Before turning to the merits of the Motion, the Court is compelled to address the parties' dispute as to what constitutes the dangerous condition in this case. In her Amended Complaint, Plaintiff alleged that while attempting to separate two shopping carts, "she struck her head and body on an improperly opened rolling doorway where the shopping carts were stored for customer use." (Am. Compl. ¶ 10 (emphasis added)). By contrast, in her response to Defendant's Motion for Summary Judgment, Plaintiff argues for the first time that, "the main event that triggered [her] accident was the stuck together shopping carts and not the door." (Pl.'s Resp. at 5). Plaintiff further contends that "Wal-Mart knew or should have known that improperly maintained carts (damaged metal body and other defective or broken shopping cart constitution) would make carts `stick together', [sic] `get stuck' or otherwise make it difficult or challenging for customers to safely negotiate." (Id. at 4). Plaintiff essentially argues that the defective carts coupled with the garage door constituted the dangerous condition.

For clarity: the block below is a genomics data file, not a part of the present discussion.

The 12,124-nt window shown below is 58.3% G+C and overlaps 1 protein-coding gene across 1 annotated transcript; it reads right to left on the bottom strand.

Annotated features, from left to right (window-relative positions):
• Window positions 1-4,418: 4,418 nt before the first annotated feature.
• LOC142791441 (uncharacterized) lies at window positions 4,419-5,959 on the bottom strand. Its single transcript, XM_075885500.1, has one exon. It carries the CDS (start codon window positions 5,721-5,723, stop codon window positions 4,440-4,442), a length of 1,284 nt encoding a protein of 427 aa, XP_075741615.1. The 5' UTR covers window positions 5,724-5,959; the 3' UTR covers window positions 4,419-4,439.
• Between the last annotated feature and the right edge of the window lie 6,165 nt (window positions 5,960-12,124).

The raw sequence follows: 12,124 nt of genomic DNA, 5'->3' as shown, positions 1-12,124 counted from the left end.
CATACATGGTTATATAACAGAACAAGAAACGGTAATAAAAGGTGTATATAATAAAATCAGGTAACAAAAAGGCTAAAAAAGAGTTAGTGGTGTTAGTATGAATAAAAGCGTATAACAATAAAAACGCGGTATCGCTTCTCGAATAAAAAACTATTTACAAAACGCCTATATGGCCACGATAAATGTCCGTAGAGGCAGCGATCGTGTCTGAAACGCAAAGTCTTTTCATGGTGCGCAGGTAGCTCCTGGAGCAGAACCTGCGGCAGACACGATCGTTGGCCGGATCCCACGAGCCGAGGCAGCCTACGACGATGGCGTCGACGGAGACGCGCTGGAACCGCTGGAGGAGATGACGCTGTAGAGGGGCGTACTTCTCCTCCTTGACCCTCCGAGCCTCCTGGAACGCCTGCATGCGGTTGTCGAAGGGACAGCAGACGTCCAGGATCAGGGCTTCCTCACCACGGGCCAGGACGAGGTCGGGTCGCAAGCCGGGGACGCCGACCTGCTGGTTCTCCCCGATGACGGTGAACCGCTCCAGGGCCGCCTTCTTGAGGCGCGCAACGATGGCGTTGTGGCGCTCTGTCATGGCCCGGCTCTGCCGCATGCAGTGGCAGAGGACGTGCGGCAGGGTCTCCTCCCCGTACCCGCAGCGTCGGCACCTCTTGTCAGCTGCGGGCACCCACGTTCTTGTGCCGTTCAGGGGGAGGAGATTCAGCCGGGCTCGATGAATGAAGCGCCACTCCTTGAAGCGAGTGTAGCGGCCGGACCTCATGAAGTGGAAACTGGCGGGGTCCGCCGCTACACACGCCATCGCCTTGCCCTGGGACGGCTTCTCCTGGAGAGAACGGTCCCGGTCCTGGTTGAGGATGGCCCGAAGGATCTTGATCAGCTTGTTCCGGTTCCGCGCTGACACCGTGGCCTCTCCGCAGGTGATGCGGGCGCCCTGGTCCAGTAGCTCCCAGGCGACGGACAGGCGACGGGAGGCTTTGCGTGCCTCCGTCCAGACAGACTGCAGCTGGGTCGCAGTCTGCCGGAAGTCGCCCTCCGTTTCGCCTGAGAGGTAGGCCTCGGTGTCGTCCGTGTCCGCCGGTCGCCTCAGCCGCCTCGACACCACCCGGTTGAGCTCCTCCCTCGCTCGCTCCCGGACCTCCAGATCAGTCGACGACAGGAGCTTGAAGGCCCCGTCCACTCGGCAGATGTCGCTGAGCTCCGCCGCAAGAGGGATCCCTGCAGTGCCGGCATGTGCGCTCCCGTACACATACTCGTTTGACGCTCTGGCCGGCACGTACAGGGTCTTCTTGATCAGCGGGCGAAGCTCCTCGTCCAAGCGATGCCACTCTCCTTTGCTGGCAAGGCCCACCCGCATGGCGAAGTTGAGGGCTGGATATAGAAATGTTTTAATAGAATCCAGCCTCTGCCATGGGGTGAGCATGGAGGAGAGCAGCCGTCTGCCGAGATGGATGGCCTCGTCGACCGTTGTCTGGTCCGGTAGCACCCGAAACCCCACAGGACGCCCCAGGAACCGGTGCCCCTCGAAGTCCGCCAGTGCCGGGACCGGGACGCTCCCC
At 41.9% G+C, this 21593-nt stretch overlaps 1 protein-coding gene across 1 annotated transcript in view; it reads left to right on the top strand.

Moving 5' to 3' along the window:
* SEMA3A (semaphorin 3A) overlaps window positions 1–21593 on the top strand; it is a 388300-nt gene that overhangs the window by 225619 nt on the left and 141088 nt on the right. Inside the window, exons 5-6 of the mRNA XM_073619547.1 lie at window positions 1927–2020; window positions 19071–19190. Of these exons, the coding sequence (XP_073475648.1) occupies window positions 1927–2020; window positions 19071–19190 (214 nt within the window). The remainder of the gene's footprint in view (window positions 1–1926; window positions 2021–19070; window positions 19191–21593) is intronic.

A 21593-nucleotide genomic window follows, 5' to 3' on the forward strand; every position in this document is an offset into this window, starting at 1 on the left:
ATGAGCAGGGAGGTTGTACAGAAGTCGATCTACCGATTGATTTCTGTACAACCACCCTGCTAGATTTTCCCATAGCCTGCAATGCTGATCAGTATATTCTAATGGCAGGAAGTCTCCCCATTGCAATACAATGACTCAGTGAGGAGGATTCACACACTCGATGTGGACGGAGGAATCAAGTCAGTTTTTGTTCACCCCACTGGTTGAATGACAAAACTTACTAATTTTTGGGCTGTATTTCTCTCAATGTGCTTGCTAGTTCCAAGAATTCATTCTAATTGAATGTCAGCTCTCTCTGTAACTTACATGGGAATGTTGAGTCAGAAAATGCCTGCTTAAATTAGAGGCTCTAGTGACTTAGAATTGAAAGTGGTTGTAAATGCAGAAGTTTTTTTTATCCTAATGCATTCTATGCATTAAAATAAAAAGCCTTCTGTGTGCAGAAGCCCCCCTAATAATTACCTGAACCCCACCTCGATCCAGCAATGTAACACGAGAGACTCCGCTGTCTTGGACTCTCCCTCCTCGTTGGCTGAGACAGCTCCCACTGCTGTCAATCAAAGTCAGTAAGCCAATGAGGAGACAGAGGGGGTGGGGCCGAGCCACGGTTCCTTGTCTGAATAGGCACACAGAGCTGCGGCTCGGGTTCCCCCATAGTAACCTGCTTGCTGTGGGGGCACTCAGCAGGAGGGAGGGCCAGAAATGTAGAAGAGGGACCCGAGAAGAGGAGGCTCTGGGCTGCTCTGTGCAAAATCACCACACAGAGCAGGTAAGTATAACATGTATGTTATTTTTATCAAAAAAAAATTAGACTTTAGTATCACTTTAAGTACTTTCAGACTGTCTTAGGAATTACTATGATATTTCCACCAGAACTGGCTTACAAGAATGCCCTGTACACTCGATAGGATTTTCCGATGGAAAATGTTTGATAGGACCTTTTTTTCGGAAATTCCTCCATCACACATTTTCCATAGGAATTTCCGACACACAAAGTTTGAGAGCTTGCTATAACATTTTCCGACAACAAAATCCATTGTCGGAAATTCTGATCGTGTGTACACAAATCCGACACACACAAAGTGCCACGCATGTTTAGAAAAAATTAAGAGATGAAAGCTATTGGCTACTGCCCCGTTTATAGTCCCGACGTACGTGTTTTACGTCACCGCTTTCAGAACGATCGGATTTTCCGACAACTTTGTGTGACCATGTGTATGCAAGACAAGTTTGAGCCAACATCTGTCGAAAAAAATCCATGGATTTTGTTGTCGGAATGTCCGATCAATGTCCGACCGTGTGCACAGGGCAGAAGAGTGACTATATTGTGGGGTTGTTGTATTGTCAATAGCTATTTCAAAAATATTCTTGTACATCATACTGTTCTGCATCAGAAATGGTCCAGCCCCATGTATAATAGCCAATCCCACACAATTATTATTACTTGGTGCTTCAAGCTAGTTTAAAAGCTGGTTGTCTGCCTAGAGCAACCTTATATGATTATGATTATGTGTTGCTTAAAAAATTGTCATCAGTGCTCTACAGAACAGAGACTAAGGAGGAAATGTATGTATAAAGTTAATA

Plaintiff's attempt to shift her theory of negligence will not be considered because it is not properly before the Court. The Amended Complaint nowhere alleges that the stuck-together carts were defective or improperly maintained. Indeed, a party may not raise a new theory for the first time in response to a summary judgment motion. See, e.g., Cruz v. Advance Stores Co., Inc., 824 F.Supp.2d 1356, 1360 (S.D. Fla. 2012) (citing In re Andrx Corp., Inc., 296 F.Supp.2d 1356, 1367 (S.D. Fla. 2003)); Crayton v. Oceania Cruises, Inc., 600 F.Supp.2d 1271, 1276 (S.D. Fla. 2009). Plaintiff is not permitted to amend her complaint through her opposition to summary judgment. See, e.g., Cruz, 824 F. Supp. 2d at 1360. Rather, the proper procedure is for a plaintiff to amend her complaint and she may not do so "through argument in a brief opposing summary judgment." A&E Adventures LLC v. Intercard, Inc., 529 F.Supp.3d 1333, 1355 (S.D. Fla. 2021) (quoting Gilmour v. Gates, McDonald & Co., 382 F.3d 1312, 1315 (11th Cir. 2004)). As such, the Court will only consider the garage door as the purported dangerous condition.
Failure to Warn
Defendant contends that it did not owe a duty to warn Plaintiff of the garage door (and its height) because the door is an open and obvious condition. The Court agrees.